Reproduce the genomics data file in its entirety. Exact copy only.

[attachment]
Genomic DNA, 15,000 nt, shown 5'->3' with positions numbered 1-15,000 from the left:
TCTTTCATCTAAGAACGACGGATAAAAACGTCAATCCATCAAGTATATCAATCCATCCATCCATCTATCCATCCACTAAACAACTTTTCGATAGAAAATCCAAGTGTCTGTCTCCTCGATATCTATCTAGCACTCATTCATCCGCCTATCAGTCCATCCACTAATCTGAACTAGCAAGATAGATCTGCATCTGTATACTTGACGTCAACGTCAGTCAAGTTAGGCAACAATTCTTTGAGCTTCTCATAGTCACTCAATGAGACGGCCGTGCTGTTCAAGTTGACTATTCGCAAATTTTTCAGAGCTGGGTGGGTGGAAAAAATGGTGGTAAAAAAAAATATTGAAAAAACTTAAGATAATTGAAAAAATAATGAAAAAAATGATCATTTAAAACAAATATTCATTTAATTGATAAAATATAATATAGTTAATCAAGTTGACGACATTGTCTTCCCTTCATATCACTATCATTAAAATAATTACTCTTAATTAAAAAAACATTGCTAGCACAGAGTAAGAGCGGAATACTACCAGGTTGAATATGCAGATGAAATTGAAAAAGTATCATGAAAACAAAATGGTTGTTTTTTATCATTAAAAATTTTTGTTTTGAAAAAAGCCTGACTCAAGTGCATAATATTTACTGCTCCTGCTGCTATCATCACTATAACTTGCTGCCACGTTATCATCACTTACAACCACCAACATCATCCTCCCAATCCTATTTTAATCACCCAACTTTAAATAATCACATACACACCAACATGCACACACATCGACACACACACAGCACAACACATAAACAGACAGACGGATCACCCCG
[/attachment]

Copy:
Genomic DNA, 15,000 nt, shown 5'->3' with positions numbered 1-15,000 from the left:
TCTTTCATCTAAGAACGACGGATAAAAACGTCAATCCATCAAGTATATCAATCCATCCATCCATCTATCCATCCACTAAACAACTTTTCGATAGAAAATCCAAGTGTCTGTCTCCTCGATATCTATCTAGCACTCATTCATCCGCCTATCAGTCCATCCACTAATCTGAACTAGCAAGATAGATCTGCATCTGTATACTTGACGTCAACGTCAGTCAAGTTAGGCAACAATTCTTTGAGCTTCTCATAGTCACTCAATGAGACGGCCGTGCTGTTCAAGTTGACTATTCGCAAATTTTTCAGAGCTGGGTGGGTGGAAAAAATGGTGGTAAAAAAAAATATTGAAAAAACTTAAGATAATTGAAAAAATAATGAAAAAAATGATCATTTAAAACAAATATTCATTTAATTGATAAAATATAATATAGTTAATCAAGTTGACGACATTGTCTTCCCTTCATATCACTATCATTAAAATAATTACTCTTAATTAAAAAAACATTGCTAGCACAGAGTAAGAGCGGAATACTACCAGGTTGAATATGCAGATGAAATTGAAAAAGTATCATGAAAACAAAATGGTTGTTTTTTATCATTAAAAATTTTTGTTTTGAAAAAAGCCTGACTCAAGTGCATAATATTTACTGCTCCTGCTGCTATCATCACTATAACTTGCTGCCACGTTATCATCACTTACAACCACCAACATCATCCTCCCAATCCTATTTTAATCACCCAACTTTAAATAATCACATACACACCAACATGCACACACATCGACACACACACAGCACAACACATAAACAGACAGACGGATCACCCCG